To find giants, travel north


To see the real giants of the forest, one has to travel north to the Olympic Peninsula. And so it was this past weekend, when my wife, Sibyl, and I met up with our friends Charlie and Susy to visit Olympic National Park, north of Hoquiam, Wash.

There in the Quinault Rain Forest you can find the Valley of the Rainforest Giants, where huge conifers tower above the forest floor. The Quinalt Valley boasts six champion conifer trees, recognized by the National Forestry Association as the largest living specimens of their species. Only northern California’s redwoods and sequoias grow larger.

We visited two of these behemoths: the world’s largest western redcedar and the world’s largest Sitka spruce (pictured above). The western redcedar is a 15-minute hike from North Shore Road on Lake Quinalt. The tree measures 63.5 feet in circumference and is 174 feet tall. The inside is rotted out and forms nice protection from the rain and wind. This tree is also Washington state’s largest.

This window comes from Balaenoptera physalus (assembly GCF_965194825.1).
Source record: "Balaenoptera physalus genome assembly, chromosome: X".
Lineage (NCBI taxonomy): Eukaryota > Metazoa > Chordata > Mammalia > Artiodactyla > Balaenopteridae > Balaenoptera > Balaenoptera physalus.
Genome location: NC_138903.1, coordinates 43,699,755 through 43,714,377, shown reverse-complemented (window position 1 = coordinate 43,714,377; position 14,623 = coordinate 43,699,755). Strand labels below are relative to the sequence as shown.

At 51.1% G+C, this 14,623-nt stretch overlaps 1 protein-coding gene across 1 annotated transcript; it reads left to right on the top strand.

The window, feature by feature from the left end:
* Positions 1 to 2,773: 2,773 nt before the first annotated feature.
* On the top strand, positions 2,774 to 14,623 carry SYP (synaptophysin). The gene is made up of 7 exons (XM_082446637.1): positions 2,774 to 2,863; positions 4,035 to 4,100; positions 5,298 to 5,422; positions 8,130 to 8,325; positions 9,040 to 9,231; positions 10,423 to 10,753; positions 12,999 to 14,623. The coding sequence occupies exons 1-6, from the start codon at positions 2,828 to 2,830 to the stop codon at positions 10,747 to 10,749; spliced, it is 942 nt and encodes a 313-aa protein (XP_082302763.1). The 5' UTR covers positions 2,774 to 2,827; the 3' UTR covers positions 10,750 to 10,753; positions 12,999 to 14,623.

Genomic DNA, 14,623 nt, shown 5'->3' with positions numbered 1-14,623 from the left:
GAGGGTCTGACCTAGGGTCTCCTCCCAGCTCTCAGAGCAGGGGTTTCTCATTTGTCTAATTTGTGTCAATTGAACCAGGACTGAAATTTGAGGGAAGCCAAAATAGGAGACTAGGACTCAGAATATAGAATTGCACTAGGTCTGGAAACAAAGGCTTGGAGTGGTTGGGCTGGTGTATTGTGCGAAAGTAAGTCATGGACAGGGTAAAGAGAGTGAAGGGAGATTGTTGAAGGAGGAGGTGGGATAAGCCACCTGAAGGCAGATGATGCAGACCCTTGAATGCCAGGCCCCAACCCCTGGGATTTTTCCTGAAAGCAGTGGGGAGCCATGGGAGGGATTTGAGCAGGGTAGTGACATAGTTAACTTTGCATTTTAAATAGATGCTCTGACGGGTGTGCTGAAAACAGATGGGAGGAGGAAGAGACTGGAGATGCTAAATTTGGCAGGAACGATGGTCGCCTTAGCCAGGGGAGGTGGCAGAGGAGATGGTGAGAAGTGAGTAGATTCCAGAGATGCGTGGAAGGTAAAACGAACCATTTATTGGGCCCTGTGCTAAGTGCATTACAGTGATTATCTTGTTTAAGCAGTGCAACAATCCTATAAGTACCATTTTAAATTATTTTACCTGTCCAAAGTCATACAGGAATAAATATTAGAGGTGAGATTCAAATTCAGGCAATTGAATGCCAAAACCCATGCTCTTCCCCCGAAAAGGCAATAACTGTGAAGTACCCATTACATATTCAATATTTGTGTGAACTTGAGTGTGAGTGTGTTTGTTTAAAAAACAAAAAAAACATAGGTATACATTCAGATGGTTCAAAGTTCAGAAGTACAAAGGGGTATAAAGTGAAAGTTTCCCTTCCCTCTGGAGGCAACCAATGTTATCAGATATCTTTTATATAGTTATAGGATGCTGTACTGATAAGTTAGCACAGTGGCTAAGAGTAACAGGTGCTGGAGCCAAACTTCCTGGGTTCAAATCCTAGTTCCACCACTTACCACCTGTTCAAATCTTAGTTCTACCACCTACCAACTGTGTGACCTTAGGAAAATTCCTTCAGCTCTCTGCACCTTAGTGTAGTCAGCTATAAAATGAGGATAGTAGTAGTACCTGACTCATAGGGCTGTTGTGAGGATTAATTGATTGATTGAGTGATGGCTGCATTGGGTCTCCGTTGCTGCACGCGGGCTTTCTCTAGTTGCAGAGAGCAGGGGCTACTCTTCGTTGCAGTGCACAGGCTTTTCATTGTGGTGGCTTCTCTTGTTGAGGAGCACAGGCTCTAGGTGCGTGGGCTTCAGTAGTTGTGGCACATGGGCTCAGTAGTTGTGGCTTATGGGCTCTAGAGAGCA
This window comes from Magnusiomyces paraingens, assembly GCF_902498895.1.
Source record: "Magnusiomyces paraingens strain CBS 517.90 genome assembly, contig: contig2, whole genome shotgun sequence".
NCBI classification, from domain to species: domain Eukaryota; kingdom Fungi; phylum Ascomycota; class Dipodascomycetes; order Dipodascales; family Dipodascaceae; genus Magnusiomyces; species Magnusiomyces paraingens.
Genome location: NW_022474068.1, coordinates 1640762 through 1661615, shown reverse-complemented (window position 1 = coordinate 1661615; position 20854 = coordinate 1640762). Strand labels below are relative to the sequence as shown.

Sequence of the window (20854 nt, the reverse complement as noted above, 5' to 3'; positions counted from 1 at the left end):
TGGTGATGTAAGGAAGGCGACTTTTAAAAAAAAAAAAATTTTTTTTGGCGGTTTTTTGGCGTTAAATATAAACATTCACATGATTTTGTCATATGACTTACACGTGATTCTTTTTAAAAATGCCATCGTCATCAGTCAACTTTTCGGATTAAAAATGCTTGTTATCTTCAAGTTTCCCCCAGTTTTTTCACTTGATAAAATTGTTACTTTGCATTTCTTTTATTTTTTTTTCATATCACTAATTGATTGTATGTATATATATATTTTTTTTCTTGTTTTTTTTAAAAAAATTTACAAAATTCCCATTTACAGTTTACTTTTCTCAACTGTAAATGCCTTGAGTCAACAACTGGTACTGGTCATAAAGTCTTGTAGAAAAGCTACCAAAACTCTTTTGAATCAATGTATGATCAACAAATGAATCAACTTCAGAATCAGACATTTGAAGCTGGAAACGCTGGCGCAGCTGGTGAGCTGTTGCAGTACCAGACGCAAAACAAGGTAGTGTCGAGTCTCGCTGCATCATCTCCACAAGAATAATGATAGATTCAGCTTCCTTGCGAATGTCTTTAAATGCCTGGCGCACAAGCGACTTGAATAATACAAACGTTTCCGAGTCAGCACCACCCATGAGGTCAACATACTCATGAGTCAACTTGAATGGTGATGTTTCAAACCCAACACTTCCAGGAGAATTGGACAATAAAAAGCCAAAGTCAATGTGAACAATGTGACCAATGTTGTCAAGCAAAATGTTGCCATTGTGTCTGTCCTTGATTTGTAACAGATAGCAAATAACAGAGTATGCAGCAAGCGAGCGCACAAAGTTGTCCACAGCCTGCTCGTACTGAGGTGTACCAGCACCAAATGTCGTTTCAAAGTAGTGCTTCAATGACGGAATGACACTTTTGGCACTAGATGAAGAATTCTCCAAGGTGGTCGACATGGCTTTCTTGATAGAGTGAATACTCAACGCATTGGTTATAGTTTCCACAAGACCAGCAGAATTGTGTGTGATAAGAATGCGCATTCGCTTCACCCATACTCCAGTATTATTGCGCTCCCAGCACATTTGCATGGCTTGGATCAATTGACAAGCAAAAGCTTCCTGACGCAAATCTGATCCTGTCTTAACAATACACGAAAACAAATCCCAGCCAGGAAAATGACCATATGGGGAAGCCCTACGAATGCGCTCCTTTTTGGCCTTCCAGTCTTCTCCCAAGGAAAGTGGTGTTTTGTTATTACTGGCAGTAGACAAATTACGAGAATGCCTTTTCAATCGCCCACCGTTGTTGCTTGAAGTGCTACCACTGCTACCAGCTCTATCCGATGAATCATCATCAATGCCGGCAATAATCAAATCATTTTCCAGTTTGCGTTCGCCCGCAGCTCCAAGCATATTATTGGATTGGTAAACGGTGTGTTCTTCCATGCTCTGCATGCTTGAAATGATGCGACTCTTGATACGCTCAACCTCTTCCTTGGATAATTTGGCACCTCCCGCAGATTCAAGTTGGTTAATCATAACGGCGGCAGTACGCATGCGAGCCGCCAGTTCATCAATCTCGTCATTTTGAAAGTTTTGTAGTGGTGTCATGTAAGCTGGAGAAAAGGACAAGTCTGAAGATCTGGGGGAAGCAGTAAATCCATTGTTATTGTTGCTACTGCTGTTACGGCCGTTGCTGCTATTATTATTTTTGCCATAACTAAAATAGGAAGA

The Sitka spruce is on South Shore Road, an easy five-minute walk from the trailhead. This tree stands 191 feet tall and has a circumference of 55.5 feet. It’s estimated to be more than 1,000 years old. Oregon at one time held title to the world’s largest spruce, the 700-year-old Klootchy Creek Giant, near Seaside, but it fell to high winds in the Great Coastal Gale of 2007.

Other big trees in the Valley of the Rainforest Giants are the yellow cedar and western hemlock, considered the largest in the United States, and the Douglas-fir and mountain hemlock, thought to be the largest in the world.

To grow trees this large, you need rich, deep soils and plenty of rain. The Olympic Peninsula has plenty of both, especially the latter. Though found around the world, the largest temperate rainforests are located in North America. The Pacific Northwest is home to about two-thirds of all temperate rainforests in the world. These forests live up to their name, with an average of about 12 feet of rainfall annually. If you’re there during the wet season, dress appropriately!

For the forest,
Paul Barnum


9755 SW Barnes Rd., Suite 210        
Portland, OR 97225        
Phone: 971-673-2944        
Fax: 971-673-2946

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